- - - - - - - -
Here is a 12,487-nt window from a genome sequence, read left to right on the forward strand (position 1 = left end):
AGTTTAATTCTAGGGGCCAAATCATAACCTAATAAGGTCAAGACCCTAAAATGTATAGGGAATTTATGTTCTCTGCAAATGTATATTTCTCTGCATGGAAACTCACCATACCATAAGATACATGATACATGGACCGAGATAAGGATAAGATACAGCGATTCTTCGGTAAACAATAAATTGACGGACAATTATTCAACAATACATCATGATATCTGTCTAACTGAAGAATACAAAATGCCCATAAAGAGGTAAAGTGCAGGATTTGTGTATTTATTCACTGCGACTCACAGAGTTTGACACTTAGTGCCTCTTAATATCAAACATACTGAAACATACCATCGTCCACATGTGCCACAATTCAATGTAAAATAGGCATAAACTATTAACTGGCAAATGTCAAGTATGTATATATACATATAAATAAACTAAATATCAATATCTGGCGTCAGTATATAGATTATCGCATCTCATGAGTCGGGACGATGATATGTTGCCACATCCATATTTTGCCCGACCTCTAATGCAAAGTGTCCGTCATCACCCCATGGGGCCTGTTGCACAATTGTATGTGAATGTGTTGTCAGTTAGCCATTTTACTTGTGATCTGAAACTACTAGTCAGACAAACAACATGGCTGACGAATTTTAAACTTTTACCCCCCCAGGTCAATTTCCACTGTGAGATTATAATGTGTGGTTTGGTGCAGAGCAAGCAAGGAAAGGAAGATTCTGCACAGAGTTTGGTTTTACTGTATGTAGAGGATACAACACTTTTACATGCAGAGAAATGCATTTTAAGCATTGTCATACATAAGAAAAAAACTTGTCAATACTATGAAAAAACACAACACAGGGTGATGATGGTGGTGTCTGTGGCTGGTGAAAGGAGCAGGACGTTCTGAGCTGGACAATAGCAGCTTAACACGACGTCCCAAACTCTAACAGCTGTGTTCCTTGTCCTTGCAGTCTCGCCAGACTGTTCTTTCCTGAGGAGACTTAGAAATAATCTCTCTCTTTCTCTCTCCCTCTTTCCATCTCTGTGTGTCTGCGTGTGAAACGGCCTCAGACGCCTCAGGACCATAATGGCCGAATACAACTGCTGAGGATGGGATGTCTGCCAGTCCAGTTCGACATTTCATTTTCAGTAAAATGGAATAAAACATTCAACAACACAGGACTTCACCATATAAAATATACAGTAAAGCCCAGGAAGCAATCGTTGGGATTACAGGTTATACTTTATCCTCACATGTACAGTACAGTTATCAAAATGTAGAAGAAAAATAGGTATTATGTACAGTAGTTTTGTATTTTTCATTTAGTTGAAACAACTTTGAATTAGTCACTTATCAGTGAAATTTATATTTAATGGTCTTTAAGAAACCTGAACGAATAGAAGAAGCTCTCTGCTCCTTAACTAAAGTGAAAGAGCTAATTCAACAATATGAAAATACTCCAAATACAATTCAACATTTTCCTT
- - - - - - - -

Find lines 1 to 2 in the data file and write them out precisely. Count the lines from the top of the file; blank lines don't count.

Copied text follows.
Here is a 12,487-nt window from a genome sequence, read left to right on the forward strand (position 1 = left end):
AGTTTAATTCTAGGGGCCAAATCATAACCTAATAAGGTCAAGACCCTAAAATGTATAGGGAATTTATGTTCTCTGCAAATGTATATTTCTCTGCATGGAAACTCACCATACCATAAGATACATGATACATGGACCGAGATAAGGATAAGATACAGCGATTCTTCGGTAAACAATAAATTGACGGACAATTATTCAACAATACATCATGATATCTGTCTAACTGAAGAATACAAAATGCCCATAAAGAGGTAAAGTGCAGGATTTGTGTATTTATTCACTGCGACTCACAGAGTTTGACACTTAGTGCCTCTTAATATCAAACATACTGAAACATACCATCGTCCACATGTGCCACAATTCAATGTAAAATAGGCATAAACTATTAACTGGCAAATGTCAAGTATGTATATATACATATAAATAAACTAAATATCAATATCTGGCGTCAGTATATAGATTATCGCATCTCATGAGTCGGGACGATGATATGTTGCCACATCCATATTTTGCCCGACCTCTAATGCAAAGTGTCCGTCATCACCCCATGGGGCCTGTTGCACAATTGTATGTGAATGTGTTGTCAGTTAGCCATTTTACTTGTGATCTGAAACTACTAGTCAGACAAACAACATGGCTGACGAATTTTAAACTTTTACCCCCCCAGGTCAATTTCCACTGTGAGATTATAATGTGTGGTTTGGTGCAGAGCAAGCAAGGAAAGGAAGATTCTGCACAGAGTTTGGTTTTACTGTATGTAGAGGATACAACACTTTTACATGCAGAGAAATGCATTTTAAGCATTGTCATACATAAGAAAAAAACTTGTCAATACTATGAAAAAACACAACACAGGGTGATGATGGTGGTGTCTGTGGCTGGTGAAAGGAGCAGGACGTTCTGAGCTGGACAATAGCAGCTTAACACGACGTCCCAAACTCTAACAGCTGTGTTCCTTGTCCTTGCAGTCTCGCCAGACTGTTCTTTCCTGAGGAGACTTAGAAATAATCTCTCTCTTTCTCTCTCCCTCTTTCCATCTCTGTGTGTCTGCGTGTGAAACGGCCTCAGACGCCTCAGGACCATAATGGCCGAATACAACTGCTGAGGATGGGATGTCTGCCAGTCCAGTTCGACATTTCATTTTCAGTAAAATGGAATAAAACATTCAACAACACAGGACTTCACCATATAAAATATACAGTAAAGCCCAGGAAGCAATCGTTGGGATTACAGGTTATACTTTATCCTCACATGTACAGTACAGTTATCAAAATGTAGAAGAAAAATAGGTATTATGTACAGTAGTTTTGTATTTTTCATTTAGTTGAAACAACTTTGAATTAGTCACTTATCAGTGAAATTTATATTTAATGGTCTTTAAGAAACCTGAACGAATAGAAGAAGCTCTCTGCTCCTTAACTAAAGTGAAAGAGCTAATTCAACAATATGAAAATACTCCAAATACAATTCAACATTTTCCTT